“Mt. Belirang” and “Mt. Tujuh”
Pitcher plant species: Sumatra, Indonesia
Altitude: 2000-2900 meters above sea-level (~6560-9510 feet)
Nepenthes singalana is one of the Sumatran toothy species of pitcher plant that is found on the island of Sumatra in south-east Asia. This is species is cloesly related to Nepenthes diatas and spathulata. I have two different location forms of this species, both have dark purple pitchers with a toothy peristome. According to Borneo Exotics, where the clones originate from Mount Belirang is the “broad pitcher form” and the plants from “Tujuh” have a narrow pitcher and less flared peristome. My experience is limited at this point I have only had the Mt, Tujuh for a few months I will update this page with more comparison notes, when I have more experience. So far the version from Mt. Belirang has proven an easy grower pitchering on every leaf in a mixture of T5HO and natural light with no humidity controls.
Nepenthes singalana Care and observations
- Easy to grow species, can thrive on the windowsill without added humidity.
- Likes to pitcher in waves, I have noticed that it has a rhythm where the plant will wait until it has multiple new leaves and then drop its old pitchers before finally inflating the new pitchers at the same time, or in near succession.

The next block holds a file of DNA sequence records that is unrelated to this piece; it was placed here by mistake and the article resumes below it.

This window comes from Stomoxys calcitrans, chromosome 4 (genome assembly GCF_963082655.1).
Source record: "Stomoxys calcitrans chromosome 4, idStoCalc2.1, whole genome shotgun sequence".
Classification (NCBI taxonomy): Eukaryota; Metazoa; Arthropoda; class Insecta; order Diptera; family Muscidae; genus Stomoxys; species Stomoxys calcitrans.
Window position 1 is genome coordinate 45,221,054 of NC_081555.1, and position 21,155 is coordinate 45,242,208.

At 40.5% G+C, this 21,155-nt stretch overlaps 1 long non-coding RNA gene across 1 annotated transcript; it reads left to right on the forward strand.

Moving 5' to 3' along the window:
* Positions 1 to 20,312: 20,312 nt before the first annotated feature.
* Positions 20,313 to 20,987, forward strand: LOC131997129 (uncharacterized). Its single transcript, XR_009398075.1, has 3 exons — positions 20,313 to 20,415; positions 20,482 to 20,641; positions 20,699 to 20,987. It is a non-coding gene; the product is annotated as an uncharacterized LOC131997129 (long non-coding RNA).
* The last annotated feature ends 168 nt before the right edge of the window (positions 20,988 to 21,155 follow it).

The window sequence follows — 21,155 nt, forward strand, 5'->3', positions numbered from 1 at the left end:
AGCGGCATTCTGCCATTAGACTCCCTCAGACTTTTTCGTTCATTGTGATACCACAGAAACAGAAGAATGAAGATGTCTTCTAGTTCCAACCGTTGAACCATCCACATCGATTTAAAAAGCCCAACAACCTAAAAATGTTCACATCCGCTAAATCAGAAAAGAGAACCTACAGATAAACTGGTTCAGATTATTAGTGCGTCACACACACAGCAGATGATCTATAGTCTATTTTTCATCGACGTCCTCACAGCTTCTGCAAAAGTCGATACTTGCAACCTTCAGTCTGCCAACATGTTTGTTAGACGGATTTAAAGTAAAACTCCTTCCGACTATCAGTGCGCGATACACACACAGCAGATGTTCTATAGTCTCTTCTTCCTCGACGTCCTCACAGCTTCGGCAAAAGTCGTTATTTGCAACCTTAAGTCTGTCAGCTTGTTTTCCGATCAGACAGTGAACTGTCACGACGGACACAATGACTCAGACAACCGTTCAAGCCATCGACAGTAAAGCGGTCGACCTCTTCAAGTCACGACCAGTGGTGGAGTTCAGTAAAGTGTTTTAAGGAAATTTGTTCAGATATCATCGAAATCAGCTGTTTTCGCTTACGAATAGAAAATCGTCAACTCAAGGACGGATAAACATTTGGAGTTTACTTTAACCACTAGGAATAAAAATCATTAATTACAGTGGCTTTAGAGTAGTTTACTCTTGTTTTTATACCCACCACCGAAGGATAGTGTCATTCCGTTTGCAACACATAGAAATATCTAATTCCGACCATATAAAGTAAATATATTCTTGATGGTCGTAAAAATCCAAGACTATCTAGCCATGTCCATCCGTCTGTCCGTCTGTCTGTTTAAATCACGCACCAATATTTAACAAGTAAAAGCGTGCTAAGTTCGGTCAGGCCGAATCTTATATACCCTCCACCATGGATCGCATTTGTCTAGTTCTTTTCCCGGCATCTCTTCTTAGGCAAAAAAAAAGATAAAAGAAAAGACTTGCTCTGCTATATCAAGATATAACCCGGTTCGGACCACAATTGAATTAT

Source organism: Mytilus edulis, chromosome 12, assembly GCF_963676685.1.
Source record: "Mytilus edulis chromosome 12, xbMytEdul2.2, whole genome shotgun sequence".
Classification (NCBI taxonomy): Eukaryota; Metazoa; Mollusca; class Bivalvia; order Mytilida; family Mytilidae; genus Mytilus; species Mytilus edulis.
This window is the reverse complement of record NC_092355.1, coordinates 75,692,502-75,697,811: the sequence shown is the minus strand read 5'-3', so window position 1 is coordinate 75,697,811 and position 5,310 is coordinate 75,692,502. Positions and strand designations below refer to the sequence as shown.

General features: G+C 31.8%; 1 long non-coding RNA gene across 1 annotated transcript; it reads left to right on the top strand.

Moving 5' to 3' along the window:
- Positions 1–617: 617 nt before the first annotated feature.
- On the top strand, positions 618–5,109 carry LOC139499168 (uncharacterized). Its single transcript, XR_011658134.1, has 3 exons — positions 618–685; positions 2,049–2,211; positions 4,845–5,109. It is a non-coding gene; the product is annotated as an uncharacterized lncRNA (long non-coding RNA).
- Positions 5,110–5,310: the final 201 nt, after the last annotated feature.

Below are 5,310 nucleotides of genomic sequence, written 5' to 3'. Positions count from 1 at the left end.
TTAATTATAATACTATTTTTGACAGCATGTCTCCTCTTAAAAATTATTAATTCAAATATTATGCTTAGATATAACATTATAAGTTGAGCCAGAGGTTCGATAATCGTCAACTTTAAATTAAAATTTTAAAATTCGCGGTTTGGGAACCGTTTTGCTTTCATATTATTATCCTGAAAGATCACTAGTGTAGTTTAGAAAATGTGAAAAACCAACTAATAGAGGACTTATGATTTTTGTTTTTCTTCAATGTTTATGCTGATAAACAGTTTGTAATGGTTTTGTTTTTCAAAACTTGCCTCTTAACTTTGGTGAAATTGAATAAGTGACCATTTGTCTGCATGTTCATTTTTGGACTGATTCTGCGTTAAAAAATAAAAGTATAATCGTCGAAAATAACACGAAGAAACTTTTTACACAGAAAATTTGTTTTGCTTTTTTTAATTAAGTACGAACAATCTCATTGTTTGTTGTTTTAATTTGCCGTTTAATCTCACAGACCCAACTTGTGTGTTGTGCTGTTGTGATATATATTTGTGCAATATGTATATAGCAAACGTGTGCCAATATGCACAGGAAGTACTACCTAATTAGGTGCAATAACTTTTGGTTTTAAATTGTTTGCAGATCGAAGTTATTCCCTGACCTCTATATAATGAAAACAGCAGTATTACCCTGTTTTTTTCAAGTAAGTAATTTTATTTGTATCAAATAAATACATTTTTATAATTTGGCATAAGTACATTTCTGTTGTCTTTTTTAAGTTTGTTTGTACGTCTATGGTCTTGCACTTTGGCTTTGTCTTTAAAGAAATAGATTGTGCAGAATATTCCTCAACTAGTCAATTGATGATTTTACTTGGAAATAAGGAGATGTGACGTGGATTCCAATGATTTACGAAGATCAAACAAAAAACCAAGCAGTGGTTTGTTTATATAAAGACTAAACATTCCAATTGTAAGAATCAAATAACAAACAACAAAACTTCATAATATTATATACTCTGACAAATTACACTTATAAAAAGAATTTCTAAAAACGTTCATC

- It is available worldwide in tissue-culture so they are relatively inexpensive for this species around $20 and up depending on the size.
- Both locations, like most Nepenthes species are highly variable in color can range from green to purple almost black.
- Used in many hybrids and adds spectacular color, shape and teeth to the progeny.
Find more information at Nepenthes singalana wiki
If you want to learn more about cultivation of carnivorous plants, I highly recommend the comprehensive grow guide The Savage Garden, Revised: Cultivating Carnivorous Plants by Peter D,Amato. It is very easy to follow and reference and contains pictures and cultivation techniques for every genus of carnivorous plants.
If you want to learn more about Nepenthes or other pitcher plants, and see pictures of these spectacular species in the wild, I highly recommend reading Pitcher Plants of the Old World Volume One and Pitcher Plants of the Old World Volume Two
by Stewart McPherson it is over 1000 pages about nepenthes and cephalotus.